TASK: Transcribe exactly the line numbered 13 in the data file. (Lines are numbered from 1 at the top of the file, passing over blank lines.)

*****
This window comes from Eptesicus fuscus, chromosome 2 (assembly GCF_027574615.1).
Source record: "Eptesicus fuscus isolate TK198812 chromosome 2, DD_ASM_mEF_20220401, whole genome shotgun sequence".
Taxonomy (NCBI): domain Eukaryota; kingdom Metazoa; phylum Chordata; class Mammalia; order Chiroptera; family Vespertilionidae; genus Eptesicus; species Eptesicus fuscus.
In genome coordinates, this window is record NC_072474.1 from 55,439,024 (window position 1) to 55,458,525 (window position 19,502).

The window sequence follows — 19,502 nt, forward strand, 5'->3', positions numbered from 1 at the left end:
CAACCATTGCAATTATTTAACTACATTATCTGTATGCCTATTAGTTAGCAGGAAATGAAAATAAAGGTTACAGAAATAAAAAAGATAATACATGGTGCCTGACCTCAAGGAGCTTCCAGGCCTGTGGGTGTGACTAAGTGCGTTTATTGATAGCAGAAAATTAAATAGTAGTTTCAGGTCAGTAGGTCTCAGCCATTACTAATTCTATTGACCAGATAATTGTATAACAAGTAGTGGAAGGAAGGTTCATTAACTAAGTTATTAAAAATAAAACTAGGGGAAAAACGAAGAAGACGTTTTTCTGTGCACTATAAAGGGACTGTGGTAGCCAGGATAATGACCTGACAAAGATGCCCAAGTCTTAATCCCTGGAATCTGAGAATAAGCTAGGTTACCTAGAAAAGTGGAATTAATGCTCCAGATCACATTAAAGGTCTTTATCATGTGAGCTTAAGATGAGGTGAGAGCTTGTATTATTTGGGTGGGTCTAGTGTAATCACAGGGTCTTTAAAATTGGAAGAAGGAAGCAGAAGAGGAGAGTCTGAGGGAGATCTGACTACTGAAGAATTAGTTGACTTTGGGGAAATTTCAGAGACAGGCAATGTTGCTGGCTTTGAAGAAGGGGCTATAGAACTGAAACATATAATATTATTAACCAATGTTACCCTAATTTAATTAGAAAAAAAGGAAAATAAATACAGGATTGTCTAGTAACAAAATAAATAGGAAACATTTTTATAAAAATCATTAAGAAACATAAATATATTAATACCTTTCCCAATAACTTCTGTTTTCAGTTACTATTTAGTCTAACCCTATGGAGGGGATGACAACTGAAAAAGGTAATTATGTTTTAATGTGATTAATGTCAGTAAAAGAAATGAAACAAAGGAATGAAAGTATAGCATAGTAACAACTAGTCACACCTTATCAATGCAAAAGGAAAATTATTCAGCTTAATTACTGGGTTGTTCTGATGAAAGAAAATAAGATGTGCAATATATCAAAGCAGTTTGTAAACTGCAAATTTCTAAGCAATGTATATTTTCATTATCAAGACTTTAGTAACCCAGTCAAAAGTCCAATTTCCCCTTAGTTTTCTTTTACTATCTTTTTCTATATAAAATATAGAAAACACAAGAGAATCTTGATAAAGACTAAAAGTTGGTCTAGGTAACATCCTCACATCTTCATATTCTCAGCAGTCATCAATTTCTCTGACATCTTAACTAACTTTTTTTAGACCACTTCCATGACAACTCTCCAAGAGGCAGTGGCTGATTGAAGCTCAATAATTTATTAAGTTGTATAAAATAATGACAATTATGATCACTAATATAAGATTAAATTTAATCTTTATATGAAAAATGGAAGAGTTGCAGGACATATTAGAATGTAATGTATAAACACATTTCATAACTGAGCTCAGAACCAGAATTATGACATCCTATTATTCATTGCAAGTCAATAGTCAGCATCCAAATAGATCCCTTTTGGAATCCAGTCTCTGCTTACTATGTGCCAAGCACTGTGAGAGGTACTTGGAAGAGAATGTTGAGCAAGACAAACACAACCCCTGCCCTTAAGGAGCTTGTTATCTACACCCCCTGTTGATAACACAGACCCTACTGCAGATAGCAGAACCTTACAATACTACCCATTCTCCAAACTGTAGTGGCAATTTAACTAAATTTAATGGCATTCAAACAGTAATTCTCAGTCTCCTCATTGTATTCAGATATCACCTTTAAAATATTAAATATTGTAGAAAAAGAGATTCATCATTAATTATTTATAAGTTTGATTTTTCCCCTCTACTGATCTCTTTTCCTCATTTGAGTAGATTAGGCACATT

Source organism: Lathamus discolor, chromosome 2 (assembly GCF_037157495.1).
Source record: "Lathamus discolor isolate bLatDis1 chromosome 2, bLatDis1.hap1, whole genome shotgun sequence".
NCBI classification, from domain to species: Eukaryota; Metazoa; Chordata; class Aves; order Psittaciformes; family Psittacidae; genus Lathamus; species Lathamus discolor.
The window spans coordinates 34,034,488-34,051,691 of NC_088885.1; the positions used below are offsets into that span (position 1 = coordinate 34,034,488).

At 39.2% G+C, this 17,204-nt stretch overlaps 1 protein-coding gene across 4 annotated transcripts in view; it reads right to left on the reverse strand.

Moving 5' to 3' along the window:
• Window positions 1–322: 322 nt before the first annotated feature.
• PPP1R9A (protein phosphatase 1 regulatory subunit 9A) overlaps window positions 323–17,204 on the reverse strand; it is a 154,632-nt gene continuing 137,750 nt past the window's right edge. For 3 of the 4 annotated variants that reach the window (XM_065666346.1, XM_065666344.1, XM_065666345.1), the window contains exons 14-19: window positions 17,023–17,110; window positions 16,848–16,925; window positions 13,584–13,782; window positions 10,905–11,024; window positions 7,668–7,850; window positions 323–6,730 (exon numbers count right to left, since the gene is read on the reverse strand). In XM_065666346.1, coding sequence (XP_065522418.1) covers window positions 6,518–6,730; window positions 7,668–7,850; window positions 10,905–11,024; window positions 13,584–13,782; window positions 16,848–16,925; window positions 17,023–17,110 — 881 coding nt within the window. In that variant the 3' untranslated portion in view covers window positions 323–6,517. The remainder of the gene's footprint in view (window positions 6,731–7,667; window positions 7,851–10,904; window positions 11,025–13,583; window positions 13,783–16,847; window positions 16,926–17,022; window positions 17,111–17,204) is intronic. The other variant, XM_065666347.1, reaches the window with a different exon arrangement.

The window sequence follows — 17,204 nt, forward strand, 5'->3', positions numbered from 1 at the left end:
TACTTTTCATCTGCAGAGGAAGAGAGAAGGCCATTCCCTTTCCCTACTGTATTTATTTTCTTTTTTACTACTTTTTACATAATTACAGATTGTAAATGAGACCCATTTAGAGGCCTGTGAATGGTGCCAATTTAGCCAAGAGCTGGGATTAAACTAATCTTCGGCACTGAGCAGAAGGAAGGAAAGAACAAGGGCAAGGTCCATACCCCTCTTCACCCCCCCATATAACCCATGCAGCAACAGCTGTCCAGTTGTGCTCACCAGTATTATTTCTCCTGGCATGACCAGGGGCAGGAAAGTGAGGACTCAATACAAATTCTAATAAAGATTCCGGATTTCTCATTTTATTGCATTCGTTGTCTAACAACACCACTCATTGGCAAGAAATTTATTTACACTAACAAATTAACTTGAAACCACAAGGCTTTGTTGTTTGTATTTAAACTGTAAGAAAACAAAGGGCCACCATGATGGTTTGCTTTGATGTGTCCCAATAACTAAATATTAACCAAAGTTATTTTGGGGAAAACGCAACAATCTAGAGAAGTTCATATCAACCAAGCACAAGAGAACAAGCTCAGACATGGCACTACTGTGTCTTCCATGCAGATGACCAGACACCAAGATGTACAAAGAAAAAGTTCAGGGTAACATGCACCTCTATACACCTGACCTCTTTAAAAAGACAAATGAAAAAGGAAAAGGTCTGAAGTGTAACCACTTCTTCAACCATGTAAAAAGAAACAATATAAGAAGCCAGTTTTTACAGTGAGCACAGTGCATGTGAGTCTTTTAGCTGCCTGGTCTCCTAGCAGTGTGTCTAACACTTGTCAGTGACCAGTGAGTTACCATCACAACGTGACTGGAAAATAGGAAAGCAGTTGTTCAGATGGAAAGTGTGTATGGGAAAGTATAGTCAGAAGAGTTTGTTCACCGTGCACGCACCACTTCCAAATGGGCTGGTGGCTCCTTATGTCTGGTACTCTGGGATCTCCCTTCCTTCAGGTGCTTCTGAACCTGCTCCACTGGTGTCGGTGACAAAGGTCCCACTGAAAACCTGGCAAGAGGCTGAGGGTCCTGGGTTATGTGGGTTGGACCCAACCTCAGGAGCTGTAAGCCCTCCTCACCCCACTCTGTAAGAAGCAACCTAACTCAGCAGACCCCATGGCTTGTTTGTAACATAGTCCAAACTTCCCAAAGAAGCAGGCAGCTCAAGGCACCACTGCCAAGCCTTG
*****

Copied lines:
• Window positions 1–322: 322 nt before the first annotated feature.